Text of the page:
Thursday, January 12, 2017


BBS  1968

Part of the reason Trump horrifies me is not about Trump.  He summons up my father, who had a concussion in a car crash in 1948 and — possibly because of that — became gradually more deranged until a stroke killed him in 1968.  When I say "deranged", I mean he subtly lost his pre-frontal cortex functions: good judgement, contact with reality.  Trump looks like a caricature of him: both have Scots genes.  My father was never comfortable in his skin, was prone to blowing up, and finally subsided into a kind of Parkinsonian reluctance to move or speak.  His birth family refused to acknowledge this.  He was their beloved brother/uncle who made a lot of jokes and knew a lot of parlor magician’s tricks.  

My mother felt responsible for my father’s state and demise.  Also, she felt responsible for world order and whatever else came her way.  Then my father’s brother, who looked much like him and who had been an airline pilot all his life, carefully monitored for health issues, had a bad stroke which made him violent, irrational and suffering.  He also had one of the most competent and elegant wives, whom he began to shove and berate.  My mother breathed a sigh of relief — she concluded it was hereditary, so she was off the hook.

I think Trump has had a stroke or possibly a brain tumor.  We are interpreting him as being morally deficient — scheming, bullying, cheating and so on.  I think his brain is busted.  He's a nut case, to use his level of discourse.  And on some level I feel responsible for not explaining this to the world so they’ll grab him and confine him before he sets off nuclear winter.

Fat chance.

But at least the situation provides me with an illustration of a split in my identity that puts me at odds with my family, my community and with the culture at large.  Let me explain it this way.  Everyone knows about the “fight or flight or freeze” mechanism in brains, the little part evidently in the amygdala that identifies danger.  That isn’t an easy task because looks can deceive.  If one defines oneself as prey, strangeness means get the hell outta there.  If one defines one’s self as a predator, strangeness may mean a new food source, so it’s smart to investigate.  Paralysis only works if one is well-camouflaged.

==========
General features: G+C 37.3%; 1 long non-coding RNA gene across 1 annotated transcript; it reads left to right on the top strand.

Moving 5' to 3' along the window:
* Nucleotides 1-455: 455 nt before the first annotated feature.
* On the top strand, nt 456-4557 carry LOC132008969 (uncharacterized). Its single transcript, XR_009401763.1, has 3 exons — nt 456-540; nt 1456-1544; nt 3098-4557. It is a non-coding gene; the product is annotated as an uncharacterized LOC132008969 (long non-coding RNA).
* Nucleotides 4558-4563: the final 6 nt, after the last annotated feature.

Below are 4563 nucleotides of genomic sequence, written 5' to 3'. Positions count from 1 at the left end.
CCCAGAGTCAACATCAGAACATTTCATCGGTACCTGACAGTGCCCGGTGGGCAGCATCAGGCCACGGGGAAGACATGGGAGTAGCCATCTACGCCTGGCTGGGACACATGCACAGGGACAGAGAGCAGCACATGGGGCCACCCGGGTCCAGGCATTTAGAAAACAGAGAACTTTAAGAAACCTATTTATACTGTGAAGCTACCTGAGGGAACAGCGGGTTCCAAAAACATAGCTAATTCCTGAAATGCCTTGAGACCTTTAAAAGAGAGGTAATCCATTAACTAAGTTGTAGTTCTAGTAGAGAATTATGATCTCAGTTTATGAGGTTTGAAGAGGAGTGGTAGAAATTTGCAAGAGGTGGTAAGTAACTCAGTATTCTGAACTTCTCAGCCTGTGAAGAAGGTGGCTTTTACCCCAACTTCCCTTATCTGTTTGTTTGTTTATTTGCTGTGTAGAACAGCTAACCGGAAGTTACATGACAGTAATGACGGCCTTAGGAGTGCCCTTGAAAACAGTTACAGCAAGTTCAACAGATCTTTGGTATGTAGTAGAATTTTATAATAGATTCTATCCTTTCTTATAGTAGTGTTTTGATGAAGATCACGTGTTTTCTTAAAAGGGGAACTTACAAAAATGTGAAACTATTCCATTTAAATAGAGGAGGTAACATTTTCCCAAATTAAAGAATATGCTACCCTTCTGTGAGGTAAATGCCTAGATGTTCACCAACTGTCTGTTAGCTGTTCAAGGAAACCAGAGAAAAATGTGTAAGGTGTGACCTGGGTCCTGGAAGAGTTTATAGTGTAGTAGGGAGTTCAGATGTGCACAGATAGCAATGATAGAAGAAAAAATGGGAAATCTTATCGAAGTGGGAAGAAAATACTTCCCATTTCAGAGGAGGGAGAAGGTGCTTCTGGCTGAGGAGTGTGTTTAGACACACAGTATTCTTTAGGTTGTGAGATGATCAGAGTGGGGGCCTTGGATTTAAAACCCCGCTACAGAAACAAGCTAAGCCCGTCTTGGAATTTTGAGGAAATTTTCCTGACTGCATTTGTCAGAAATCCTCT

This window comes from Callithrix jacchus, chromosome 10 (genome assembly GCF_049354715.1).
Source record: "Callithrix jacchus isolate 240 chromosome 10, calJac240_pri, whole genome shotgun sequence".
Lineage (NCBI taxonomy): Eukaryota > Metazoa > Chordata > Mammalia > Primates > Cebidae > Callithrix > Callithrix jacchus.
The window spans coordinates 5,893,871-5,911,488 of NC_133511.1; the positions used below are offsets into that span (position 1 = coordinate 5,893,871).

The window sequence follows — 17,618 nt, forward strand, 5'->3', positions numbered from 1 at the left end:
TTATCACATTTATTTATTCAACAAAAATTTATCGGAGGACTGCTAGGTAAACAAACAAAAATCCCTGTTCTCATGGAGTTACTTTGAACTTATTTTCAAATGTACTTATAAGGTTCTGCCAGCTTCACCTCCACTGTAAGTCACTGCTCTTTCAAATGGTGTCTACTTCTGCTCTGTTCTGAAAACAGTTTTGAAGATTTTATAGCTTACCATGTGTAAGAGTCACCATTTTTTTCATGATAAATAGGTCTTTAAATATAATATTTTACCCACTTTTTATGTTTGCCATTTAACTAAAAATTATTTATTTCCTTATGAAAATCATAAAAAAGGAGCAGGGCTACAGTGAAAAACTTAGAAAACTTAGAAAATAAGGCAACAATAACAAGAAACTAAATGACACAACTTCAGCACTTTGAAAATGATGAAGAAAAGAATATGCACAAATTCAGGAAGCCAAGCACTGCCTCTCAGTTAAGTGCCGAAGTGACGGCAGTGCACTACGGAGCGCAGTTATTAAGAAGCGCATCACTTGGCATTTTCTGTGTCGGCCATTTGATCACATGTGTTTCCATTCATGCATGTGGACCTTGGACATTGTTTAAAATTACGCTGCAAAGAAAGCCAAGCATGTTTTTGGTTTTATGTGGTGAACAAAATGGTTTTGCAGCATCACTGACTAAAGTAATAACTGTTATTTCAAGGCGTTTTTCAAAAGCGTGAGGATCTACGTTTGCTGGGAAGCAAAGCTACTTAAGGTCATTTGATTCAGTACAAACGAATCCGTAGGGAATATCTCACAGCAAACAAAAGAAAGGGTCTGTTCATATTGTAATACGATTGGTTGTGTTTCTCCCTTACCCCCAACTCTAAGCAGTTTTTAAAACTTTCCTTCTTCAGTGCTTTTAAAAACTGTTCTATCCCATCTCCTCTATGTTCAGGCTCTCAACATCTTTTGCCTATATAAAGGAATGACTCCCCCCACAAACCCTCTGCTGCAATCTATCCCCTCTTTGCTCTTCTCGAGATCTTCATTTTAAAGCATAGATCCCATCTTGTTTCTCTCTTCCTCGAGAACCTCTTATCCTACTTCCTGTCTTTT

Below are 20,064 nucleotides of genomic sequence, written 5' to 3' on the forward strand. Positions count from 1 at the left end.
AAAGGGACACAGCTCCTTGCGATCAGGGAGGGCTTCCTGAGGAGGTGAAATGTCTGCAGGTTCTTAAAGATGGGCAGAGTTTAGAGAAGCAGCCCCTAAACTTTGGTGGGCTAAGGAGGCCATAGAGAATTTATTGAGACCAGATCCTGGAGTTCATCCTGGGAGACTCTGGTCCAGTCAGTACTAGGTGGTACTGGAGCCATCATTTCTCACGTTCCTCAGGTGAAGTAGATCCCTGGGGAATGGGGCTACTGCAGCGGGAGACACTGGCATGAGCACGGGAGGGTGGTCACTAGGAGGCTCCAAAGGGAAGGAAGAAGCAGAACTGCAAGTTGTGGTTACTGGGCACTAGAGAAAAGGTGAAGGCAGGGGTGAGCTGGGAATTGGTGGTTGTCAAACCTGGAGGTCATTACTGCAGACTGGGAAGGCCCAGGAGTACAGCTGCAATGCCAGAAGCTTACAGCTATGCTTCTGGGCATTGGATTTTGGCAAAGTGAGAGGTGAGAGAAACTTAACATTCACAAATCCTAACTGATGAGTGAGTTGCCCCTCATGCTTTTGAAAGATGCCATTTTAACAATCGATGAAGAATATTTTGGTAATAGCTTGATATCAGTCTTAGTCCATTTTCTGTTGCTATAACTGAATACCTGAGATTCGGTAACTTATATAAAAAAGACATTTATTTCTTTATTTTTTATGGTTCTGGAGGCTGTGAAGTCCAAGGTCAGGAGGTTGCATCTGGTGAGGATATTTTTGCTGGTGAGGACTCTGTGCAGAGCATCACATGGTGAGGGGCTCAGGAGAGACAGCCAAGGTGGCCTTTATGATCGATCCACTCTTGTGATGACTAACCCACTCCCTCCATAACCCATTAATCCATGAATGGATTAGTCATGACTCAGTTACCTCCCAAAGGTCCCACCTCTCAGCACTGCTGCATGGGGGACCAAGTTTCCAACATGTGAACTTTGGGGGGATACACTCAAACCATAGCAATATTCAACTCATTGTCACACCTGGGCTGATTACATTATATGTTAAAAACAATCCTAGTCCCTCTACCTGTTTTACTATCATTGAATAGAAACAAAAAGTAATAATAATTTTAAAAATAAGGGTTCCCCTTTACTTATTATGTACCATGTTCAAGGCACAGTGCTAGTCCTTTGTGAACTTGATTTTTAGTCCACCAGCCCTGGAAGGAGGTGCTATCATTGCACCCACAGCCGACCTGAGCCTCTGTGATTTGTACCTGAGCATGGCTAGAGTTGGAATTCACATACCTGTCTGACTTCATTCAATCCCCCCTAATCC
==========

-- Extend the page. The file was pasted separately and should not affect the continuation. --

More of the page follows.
Trump is a bunny rabbit who thinks he’s a tiger.  Putin and Tillerson are tigers, who assure Trump he’s got the same stripes that they have.  Consult Aesop.  But it’s clear that bunnies inherit money, so don’t need brains.  Tigers are smart and Tillerson is already putting distance between himself and Trump, if one can be said to differ from anyone so incoherent.  At least some senators are also tigers.  Celebrity is a good disguise, until one runs for office.

Here’s an interesting angle.  Trump does not want to sell or otherwise divest his holdings because many of them are simply licenses to use his name, which carries the aura of being smart and glamorous — though most of the glamour is cheap nouveau riche gilt (like the faded imitation European grandeur of Russia) and tall blonde women who’ve had plastic surgery.  In a blind trust, would the Trump name have to come off?  Is the idea of the sons taking over simply a strategy for preserving the Trump name?  If the hotel is renamed “Smith Hotel” or “Nonentity Hotel”, the profit will be lost.  "Trump" is always going to be provocation for giggles.

Trump’s behavior and exposure in this insane bid for the presidency (much aided by Republican sneaking around in the night) has so sullied his own name that owners of hotels, golf courses, et al, are probably even now trying to think of new names.  (I would not suggest Tiger Woods.)  They could at least open negotiations for cheaper licensing fees.  (Also, I would recommend they’d better increase their supply of rubber sheets because, well, “monkey see, monkey do” even if the vids aren’t available yet.)